• A feature film entitled The Invisible Man is scheduled to hit theaters in 2013. The Invisible Man is an upcoming 2013 monster horror film, a remake of the 1933 film The Invisible Man. It will be the second film in the Universal Horror Revival series of remakes, following 2010's {The Wolfman}.

Stage

  • Ken Hill adapted the book to play form in 1991, and it debuted at Theatre Royal Stratford East in 1991. It played in the West End in 1993 with Michael N. Harbour as Griffin.

The cast for the production at Stratford East in 1991 was as follows -; Jon Finch [Griffin], Brian Murphy [Thomas Marvel], Toni Palmer [Mrs Hall], Andrew Secombe [Squire Burdock], Geoffrey Freshwater [PC Jaffers/Dr Kemp], Caroline Longo [Miss Statchell], Liza Hayden [Millie], Miles Richardson [Dr Cuss/ Fearenside/Wadgers/Col. Adye], Philip Newman [Wicksteed], Jonathan Whaley [MC/ Teddy Henfrey/Rev. Bunting].[1]

Radio

[2]

Currently (started 13 November 2010)The Invisible Man is being shown at the Menier Theatre (Menier Chocolate Factory) London until the 13th of February 2011.It has currently received a good review from the The Guardian, which gave it four stars. However the Financial Times gave it 3 stars out of five, criticizing the plays lack of including the darker elements, this may be due to the fact that the show targeted a broader audience. Readers from whatsonstage.com gave the play a better review than the website. There was a slot of BBC London news 26 November 2010 that talked about the production.Paul Kieve the illusionist was called on to provide the special effects for this, and all the actors were told to keep a tight lip on the special effect secrets (source:BBC)

In other media

  • The character of the Invisible Man, given a full name of "Hawley Griffin", appears in the graphic novel The League of Extraordinary Gentlemen by Alan Moore. In the film adaptation, he is replaced with a different character named "Rodney Skinner", and instead of being the inventor of the formula, he is a thief who stole the formula. The novelization reveals that the inventor was Hawley Griffin. Skinner was especially created for the film because of copyright issues regarding the 1933 Universal film.
  • In 2009, Canadian Cartoonist Jeff Lemire released an Original Graphic Novel under DC comics/Vertigo titled "The Nobody". This story was inspired by The Invisible Man with "John Griffen" as "The Invisible Man". There are many other allusions from the book.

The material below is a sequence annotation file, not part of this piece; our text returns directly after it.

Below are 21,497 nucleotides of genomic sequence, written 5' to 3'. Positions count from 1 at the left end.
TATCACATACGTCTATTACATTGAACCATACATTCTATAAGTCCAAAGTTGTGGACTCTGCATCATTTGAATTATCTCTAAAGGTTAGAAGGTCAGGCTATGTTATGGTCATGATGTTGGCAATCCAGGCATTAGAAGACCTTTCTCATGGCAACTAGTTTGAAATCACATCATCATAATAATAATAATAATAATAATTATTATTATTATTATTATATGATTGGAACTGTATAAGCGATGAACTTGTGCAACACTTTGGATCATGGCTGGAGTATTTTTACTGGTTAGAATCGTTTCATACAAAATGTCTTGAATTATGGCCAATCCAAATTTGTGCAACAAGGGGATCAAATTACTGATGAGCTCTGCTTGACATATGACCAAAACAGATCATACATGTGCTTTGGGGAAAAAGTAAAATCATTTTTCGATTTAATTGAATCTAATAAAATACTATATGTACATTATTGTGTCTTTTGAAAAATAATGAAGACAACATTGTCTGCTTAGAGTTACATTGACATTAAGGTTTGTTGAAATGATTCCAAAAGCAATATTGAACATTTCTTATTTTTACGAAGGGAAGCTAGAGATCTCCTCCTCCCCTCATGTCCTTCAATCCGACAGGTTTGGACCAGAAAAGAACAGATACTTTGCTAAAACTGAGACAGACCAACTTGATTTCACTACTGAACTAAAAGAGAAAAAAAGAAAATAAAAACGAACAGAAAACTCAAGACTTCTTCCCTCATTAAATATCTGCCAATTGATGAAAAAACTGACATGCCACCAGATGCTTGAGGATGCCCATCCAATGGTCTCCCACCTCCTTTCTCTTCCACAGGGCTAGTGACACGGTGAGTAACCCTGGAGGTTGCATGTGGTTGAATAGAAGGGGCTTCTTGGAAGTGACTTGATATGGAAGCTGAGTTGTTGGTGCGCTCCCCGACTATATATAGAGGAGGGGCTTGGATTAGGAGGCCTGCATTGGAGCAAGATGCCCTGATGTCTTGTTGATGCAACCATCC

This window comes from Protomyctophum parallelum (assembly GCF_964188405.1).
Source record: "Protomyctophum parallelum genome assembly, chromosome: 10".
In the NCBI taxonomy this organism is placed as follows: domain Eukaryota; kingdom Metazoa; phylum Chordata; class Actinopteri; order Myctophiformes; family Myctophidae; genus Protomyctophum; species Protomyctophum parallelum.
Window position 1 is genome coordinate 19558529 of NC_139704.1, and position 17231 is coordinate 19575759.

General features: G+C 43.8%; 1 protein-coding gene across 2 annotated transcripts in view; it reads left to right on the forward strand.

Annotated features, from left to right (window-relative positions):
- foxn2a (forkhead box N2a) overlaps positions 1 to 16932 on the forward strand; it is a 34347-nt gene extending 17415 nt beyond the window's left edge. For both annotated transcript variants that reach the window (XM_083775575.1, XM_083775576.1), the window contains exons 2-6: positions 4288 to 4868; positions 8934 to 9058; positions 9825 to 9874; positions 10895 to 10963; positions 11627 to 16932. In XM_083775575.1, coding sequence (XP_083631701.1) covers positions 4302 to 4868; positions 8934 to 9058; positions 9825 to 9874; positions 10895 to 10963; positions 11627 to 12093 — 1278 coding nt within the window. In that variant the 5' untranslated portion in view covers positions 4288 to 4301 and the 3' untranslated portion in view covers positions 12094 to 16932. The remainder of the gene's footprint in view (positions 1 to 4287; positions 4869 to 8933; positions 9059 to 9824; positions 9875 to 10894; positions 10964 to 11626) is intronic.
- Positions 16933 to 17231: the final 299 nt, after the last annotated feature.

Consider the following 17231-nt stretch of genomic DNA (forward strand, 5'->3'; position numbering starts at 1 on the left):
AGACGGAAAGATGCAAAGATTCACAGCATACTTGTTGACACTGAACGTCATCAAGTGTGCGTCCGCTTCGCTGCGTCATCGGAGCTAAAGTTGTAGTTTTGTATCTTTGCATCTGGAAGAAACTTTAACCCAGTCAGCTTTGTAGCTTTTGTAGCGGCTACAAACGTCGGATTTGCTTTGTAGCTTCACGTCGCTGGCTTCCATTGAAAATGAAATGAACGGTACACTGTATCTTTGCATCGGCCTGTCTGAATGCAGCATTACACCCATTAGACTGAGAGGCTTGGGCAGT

• In 2008, the creative team of Doug Moench and Kelley Jones created a limited series called Batman: The Unseen. It features Batman fighting against the Invisible Man.
  • The Invisible Man is Monster in My Pocket #46. In the comic book series, he was allied with the good monsters. In the animated special, he was rechristened Dr. Henry Davenport and became leader of the good monsters.
  • Castlevania often has enemies and bosses that refer to old literature and films. In Castlevania: Portrait of Ruin, The Invisible Man makes an appearance as an enemy that dwells in the sewers. His clothes (before he discards them to stalk players unseen) reference those in the novel The Invisible Man: he wears a long, thick, tall-collared coat, gloves, and a wide-brimmed hat. He also dies in a similar fashion.
  • In the one-shot comic Van Helsing: From Beneath The Rue Morgue, which presents Van Helsing and Dr. Moreau, there is a monster created by Dr. Moreau that is invisible. Van Helsing finds the papers of this invisibility cure and remembers something about an Englishman who turned invisible in West Sussex.
  • In Queen B Productions December 2003 issue of the Elvira Mistress of The Dark comic, an invisible woman appears in the second story "Mallville", a "Smallville" parody, as one of the "Miss Mallville" beauty contest contestants. She's only seen by facial features, her bikini, and sunglasses.
  • In the anime series Naruto, the Second Tsuchikage, Muu, is probably based on Griffin, the main character of "The Invisible Man" due to his combination of bandage-covering appearance and the invisibility technique he uses to avoid being spotted.

Science

Russian writer Yakov I. Perelman pointed out in Physics Can Be Fun (1913) that from a scientific point of view, a man made invisible by Griffin's method should have been blind, since a human eye works by absorbing incoming light, not letting it through completely. However, Wells briefly addresses this in Chapter 20. In the passage describing the experiment on the invisible cat Wells wrote "there remained two little ghosts of her eyes" meaning that its eyes (and retinas presumably) were just visible, and thus able to function by absorbing light.

Origins and moral

As a moral tale, The Invisible Man can be seen as a modern version of the "Ring of Gyges" parable by Plato.[3]

See also

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References

External links